Jahangir Kakharov, Lecturer at Westminster University in Tashkent and the National University of Uzbekistan (Tashkent, Uzbekistan)


The UNDP report for 2005 described the Central Asian economies of Soviet times as closely connected with the rest of the Soviet Union at the expense of their cooperation with the outside world. There is the opinion that the considerable investments of the Soviet period in physical infrastructure and human capital have somewhat improved the standard of living in this part of the Soviet world. The improvements, however, arrived with devastating effects on the environment and the regions culture.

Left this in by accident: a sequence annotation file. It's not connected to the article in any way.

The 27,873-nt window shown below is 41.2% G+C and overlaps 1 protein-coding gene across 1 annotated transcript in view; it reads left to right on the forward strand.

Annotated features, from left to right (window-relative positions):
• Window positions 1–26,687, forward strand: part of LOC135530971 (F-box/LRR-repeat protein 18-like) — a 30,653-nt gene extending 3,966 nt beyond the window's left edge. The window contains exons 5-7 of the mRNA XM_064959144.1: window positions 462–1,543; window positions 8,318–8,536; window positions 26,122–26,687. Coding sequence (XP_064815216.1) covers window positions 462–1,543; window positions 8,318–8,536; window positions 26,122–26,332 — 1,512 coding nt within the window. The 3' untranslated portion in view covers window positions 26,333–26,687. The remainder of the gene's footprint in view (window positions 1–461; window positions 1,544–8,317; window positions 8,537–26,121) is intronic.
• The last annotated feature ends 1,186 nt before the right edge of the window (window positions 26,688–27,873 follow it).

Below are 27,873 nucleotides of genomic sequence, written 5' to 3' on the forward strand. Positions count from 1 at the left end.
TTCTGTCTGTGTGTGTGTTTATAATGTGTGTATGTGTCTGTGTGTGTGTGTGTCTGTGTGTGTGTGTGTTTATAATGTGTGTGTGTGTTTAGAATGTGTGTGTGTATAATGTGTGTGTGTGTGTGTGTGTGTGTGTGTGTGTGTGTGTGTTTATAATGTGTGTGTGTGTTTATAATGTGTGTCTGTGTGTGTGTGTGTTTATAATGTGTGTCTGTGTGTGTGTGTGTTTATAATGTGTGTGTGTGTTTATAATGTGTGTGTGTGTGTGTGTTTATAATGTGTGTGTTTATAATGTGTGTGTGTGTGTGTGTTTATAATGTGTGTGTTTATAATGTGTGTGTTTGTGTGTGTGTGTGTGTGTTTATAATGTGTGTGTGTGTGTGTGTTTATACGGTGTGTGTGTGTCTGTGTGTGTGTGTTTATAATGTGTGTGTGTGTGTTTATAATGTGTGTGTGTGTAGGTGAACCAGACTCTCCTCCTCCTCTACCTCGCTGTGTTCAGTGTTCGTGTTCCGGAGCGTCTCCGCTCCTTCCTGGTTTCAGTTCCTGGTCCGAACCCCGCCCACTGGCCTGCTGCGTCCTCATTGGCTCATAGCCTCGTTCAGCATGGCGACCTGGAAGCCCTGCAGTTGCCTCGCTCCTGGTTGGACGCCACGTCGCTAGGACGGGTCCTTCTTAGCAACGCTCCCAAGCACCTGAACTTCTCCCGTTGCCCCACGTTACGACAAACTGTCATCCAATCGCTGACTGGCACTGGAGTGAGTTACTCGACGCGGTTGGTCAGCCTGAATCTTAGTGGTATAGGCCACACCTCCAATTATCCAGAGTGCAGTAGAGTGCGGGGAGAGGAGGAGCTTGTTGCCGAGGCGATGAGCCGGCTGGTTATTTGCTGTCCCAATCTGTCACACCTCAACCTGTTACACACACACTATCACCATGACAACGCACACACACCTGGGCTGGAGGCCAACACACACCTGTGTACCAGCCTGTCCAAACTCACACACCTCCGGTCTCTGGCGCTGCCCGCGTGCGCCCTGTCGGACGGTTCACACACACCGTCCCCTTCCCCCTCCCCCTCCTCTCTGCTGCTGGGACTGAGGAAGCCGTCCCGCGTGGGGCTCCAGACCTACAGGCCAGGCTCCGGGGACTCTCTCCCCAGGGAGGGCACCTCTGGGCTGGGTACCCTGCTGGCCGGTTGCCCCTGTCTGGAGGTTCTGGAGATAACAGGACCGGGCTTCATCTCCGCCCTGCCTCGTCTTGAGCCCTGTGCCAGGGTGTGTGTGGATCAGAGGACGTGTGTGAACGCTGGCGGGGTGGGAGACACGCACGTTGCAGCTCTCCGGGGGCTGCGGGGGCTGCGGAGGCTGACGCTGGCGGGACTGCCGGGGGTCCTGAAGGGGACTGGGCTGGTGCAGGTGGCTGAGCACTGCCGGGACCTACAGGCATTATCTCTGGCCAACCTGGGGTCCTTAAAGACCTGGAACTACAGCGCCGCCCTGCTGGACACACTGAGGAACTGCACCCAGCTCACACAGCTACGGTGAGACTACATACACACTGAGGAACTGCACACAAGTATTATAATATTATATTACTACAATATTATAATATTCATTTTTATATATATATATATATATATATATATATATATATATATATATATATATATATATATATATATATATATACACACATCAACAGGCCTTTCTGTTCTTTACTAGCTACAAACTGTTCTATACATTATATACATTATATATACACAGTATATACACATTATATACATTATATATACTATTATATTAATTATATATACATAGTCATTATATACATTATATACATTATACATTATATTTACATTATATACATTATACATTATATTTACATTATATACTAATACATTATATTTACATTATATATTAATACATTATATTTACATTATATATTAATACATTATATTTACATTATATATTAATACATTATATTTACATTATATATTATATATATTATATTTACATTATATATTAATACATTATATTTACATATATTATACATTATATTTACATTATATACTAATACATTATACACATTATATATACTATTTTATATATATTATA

In 1991, the new states (Kazakhstan, Kyrgyzstan, Tajikistan, Turkmenistan, and Uzbekistan) with a total population of about 60 million rose from the ruins of what was once called the Soviet Union. The squabbles among some of these Soviet successor-states undermined regional trade and damaged the water and energy systems.

Here I have undertaken an analysis of two important aspects of regional cooperationtrade and energyusing Uzbekistan and Tajikistan as examples. The main question is: What is interfering with closer regional cooperation in both fields and what should be done to improve the situation.

To move forward the Central Asian economies should use their advantages and turn them into development factors: (a) the communicational, transportation, and energy infrastructure inherited from the Soviet Union makes a coordinated regional approach indispensable; (b) ecological problems call for concerted regional efforts; (c) the regions potential attractiveness for foreign and

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